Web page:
There will be no presidential libraries for Obama, Trump

Herb Strentz examines the impact of digitization on institutions valued by historians and archivists. -promoted by Laura Belin

Whatever the outcome of our presidential election, there will not be a traditional Donald Trump Library to inspire jokes about his presidency or to morph millions of scattershot tweets into scholarly insights.

Nor, for that matter, will there be a Barack Obama Library, once lawsuits over a proposed Obama Presidential Center in Chicago’s Jackson Park are settled. Scheduled for groundbreaking in 2018, the proposed $500 million community center is mired in litigation over its location and other issues.

Regardless, we likely have seen the last of public presidential libraries under the aegis of the National Archives and Records Administration (NARA) as fixed places where citizens, visitors and scholars can read through millions of books and billions of pages to better understand the challenges and promises of democracy. That is what President Franklin D. Roosevelt dreamed when he set the library idea in motion in 1939.

That remains the vision today. But thanks to digitization, it’s said, people anywhere can view documents online in electronic format.  

In essence, going digital — to its advocates — means people can survey the give and take of democracy from personal information gadgets instead of traveling hundreds or thousands of miles.


Here are some general points in understanding why the current NARA presidential libraries may be the last of their kind. (In an upcoming post, we’ll take a closer look at Iowa’s Herbert Hoover Presidential Library and Museum in West Branch.) 

1. Under the presidential library plan as advanced by FDR and spelled out in the Presidential Records Act, thirteen presidential libraries are administered by NARA — those for Presidents Hoover through George W. Bush. The preceding 30 presidents are recognized and supported in universities and private foundations around the nation.

2. NARA libraries and museums are odd couples, with museums supported by private foundations and the libraries by taxpayers through NARA, although there is one director for an entire operation. A museum and library are built with private funds and then the library is turned over to NARA administration, since the president’s records and papers by law belong to the people.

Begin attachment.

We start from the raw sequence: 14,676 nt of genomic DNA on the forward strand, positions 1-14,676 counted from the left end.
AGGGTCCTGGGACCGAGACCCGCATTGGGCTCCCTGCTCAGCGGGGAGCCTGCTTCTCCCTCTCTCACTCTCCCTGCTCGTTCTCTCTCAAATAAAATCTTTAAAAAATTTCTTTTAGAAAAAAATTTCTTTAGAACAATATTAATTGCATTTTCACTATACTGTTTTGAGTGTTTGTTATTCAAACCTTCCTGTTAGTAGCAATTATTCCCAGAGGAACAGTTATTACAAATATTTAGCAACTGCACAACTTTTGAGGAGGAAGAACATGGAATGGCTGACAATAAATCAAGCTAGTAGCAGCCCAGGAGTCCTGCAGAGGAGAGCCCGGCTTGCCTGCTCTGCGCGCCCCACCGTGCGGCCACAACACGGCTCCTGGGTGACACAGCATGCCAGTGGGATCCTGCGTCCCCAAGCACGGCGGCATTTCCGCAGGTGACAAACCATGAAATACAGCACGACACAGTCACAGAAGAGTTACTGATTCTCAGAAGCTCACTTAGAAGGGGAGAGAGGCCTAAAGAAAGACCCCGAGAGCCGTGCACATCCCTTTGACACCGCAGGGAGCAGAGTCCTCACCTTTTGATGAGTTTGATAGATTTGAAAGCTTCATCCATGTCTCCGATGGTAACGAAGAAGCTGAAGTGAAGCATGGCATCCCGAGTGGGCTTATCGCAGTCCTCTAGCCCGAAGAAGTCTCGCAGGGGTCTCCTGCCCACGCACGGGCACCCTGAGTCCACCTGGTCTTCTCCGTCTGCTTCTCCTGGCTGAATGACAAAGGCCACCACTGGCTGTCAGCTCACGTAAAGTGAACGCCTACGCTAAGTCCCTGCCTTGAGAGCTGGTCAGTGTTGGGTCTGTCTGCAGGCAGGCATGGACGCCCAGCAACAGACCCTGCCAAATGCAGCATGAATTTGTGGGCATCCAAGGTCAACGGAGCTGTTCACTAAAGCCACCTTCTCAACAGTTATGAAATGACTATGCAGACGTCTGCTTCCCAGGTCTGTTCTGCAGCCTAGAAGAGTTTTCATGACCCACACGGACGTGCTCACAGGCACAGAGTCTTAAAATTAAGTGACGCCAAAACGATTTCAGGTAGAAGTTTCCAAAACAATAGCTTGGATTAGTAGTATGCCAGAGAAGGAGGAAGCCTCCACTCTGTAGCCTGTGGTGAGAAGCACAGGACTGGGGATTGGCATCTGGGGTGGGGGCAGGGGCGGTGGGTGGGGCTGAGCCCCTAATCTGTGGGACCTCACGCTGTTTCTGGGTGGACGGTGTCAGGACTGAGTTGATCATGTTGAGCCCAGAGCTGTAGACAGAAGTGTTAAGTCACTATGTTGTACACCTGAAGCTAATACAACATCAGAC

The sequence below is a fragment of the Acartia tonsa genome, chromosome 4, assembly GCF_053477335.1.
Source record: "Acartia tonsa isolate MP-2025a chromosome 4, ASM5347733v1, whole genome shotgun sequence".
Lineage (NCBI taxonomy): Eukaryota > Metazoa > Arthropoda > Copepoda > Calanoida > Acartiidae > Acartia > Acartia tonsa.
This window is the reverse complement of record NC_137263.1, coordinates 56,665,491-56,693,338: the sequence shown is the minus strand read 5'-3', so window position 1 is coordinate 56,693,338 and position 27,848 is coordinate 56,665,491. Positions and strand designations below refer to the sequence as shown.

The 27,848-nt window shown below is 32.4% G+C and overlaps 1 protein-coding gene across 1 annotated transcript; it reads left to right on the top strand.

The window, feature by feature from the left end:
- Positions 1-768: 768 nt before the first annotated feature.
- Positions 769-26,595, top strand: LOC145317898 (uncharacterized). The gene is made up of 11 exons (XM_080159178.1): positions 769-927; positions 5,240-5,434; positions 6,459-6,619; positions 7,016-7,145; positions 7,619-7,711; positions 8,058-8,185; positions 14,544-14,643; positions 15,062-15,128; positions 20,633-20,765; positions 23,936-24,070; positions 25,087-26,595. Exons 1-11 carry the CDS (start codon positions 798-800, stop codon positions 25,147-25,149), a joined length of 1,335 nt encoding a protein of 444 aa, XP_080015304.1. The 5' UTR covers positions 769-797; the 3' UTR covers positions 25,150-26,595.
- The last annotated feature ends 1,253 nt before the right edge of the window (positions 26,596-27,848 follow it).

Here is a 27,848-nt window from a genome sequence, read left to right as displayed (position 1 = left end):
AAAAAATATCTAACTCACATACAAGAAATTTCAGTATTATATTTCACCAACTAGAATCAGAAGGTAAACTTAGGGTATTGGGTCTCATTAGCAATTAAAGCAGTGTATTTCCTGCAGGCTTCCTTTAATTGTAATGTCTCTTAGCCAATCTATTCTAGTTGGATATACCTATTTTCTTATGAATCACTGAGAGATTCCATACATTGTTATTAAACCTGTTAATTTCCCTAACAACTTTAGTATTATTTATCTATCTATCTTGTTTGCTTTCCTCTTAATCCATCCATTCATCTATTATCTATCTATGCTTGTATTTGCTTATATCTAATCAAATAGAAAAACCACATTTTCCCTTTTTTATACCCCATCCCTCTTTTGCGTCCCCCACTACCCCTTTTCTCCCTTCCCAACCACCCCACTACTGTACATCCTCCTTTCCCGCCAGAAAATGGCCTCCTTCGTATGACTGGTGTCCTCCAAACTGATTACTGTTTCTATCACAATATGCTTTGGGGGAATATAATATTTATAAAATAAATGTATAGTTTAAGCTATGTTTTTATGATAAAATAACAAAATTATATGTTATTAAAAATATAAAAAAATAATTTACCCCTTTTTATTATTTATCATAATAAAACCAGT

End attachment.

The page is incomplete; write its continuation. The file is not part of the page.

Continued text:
To maintain a library once it is ceded to NARA, a private foundation was required in 2008 to provide an endowment of 60 percent of the building’s construction costs. That had been 20 percent in 1986, then 40 percent in 2003.  With construction costs now well over $200 million, it’s understandable that the private foundations might welcome a switch to digital access and more independence for their museums.

3. To paraphrase scripture: Where two or three are gathered in a president’s name there will be disagreements. So it is with presidential libraries and museums. NARA may want to see more uniformity among its libraries. And the libraries may want freer rein.

Furthermore, the private foundations typically are supporters of a president, desirous of seeing him in the best light. That leads some critics to characterize recent museums as “shrines” with occasional exhibits to attract visitors and not to inform about a president — as was the case when the Reagan Library showcased material on Walt Disney.

Librarians and archivists, however, are faithful to FDR’s vision of citizens having an accurate chapter in the nation’s history. (The Nixon Library, dedicated in 1990, did not come under NARA until 2007, partly because disputes over possession of presidential papers and because of the foundation’s desire to almost ignore Watergate.)

The move to digitize records may spark the most disagreement from among those faithful to the vision of the presidential libraries providing an accurate and informative understanding of a president and the office of the president. The distinction between the man and office provides the context for understanding the workings of our democracy.

That’s a mouthful, but, to me, it stems from Harry Truman who recognized — as many citizens did, but the press of the time did not and still may not — that people can despise the president but still respect the office.

Let’s take two of the leading voices among the pro and con when it comes to digitizing records of a presidency.


As an outsider, you have to respect the credentials and concerns of both Anthony Clark, who sees the new approach as a return to FDR’s vision, and Bob Clark, no relation, who warns that digitizing “threatens the presidential library system as we know it and ultimately impairs our democracy.”

Anthony Clark, recognized as an expert on the libraries and author of The Last Campaign: How Presidents Rewrite History, Run for Posterity & Enshrine Their Legacies, wrote in Politico that “presidential libraries are a scam”:

(T)here is a very good chance that we will know more about the Obama presidency within the next decade than we already know about the presidencies of his four immediate predecessors. […]